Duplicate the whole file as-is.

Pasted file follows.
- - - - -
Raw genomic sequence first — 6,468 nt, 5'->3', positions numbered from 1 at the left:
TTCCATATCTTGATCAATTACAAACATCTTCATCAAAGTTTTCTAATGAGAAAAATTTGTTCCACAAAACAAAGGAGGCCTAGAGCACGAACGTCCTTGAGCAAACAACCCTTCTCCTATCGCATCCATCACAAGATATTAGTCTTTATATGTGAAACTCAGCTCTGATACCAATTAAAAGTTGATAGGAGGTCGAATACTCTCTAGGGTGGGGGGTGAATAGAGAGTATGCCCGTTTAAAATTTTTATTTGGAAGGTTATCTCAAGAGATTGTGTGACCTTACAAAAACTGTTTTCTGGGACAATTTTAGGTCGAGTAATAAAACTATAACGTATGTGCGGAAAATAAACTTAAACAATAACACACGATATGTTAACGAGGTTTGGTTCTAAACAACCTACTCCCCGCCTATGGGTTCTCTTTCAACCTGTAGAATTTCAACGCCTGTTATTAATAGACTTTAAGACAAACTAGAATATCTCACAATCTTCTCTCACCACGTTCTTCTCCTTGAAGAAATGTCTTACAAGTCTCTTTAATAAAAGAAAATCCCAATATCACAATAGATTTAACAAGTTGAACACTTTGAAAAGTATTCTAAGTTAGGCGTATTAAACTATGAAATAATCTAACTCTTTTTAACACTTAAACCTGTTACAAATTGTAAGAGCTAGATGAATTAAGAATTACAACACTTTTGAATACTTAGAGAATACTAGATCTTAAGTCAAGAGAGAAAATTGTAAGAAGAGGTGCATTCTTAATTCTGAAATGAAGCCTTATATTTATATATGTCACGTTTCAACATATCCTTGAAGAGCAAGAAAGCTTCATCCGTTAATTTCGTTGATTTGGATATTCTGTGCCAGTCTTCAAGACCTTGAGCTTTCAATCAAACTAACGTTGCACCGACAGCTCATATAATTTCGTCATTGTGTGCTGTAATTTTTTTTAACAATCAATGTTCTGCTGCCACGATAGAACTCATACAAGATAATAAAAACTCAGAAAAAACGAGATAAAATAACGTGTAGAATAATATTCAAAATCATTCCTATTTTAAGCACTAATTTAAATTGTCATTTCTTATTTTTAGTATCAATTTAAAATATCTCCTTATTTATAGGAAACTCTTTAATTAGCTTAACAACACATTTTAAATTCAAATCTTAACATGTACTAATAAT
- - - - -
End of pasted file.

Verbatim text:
Raw genomic sequence first — 6,468 nt, 5'->3', positions numbered from 1 at the left:
TTCCATATCTTGATCAATTACAAACATCTTCATCAAAGTTTTCTAATGAGAAAAATTTGTTCCACAAAACAAAGGAGGCCTAGAGCACGAACGTCCTTGAGCAAACAACCCTTCTCCTATCGCATCCATCACAAGATATTAGTCTTTATATGTGAAACTCAGCTCTGATACCAATTAAAAGTTGATAGGAGGTCGAATACTCTCTAGGGTGGGGGGTGAATAGAGAGTATGCCCGTTTAAAATTTTTATTTGGAAGGTTATCTCAAGAGATTGTGTGACCTTACAAAAACTGTTTTCTGGGACAATTTTAGGTCGAGTAATAAAACTATAACGTATGTGCGGAAAATAAACTTAAACAATAACACACGATATGTTAACGAGGTTTGGTTCTAAACAACCTACTCCCCGCCTATGGGTTCTCTTTCAACCTGTAGAATTTCAACGCCTGTTATTAATAGACTTTAAGACAAACTAGAATATCTCACAATCTTCTCTCACCACGTTCTTCTCCTTGAAGAAATGTCTTACAAGTCTCTTTAATAAAAGAAAATCCCAATATCACAATAGATTTAACAAGTTGAACACTTTGAAAAGTATTCTAAGTTAGGCGTATTAAACTATGAAATAATCTAACTCTTTTTAACACTTAAACCTGTTACAAATTGTAAGAGCTAGATGAATTAAGAATTACAACACTTTTGAATACTTAGAGAATACTAGATCTTAAGTCAAGAGAGAAAATTGTAAGAAGAGGTGCATTCTTAATTCTGAAATGAAGCCTTATATTTATATATGTCACGTTTCAACATATCCTTGAAGAGCAAGAAAGCTTCATCCGTTAATTTCGTTGATTTGGATATTCTGTGCCAGTCTTCAAGACCTTGAGCTTTCAATCAAACTAACGTTGCACCGACAGCTCATATAATTTCGTCATTGTGTGCTGTAATTTTTTTTAACAATCAATGTTCTGCTGCCACGATAGAACTCATACAAGATAATAAAAACTCAGAAAAAACGAGATAAAATAACGTGTAGAATAATATTCAAAATCATTCCTATTTTAAGCACTAATTTAAATTGTCATTTCTTATTTTTAGTATCAATTTAAAATATCTCCTTATTTATAGGAAACTCTTTAATTAGCTTAACAACACATTTTAAATTCAAATCTTAACATGTACTAATAAT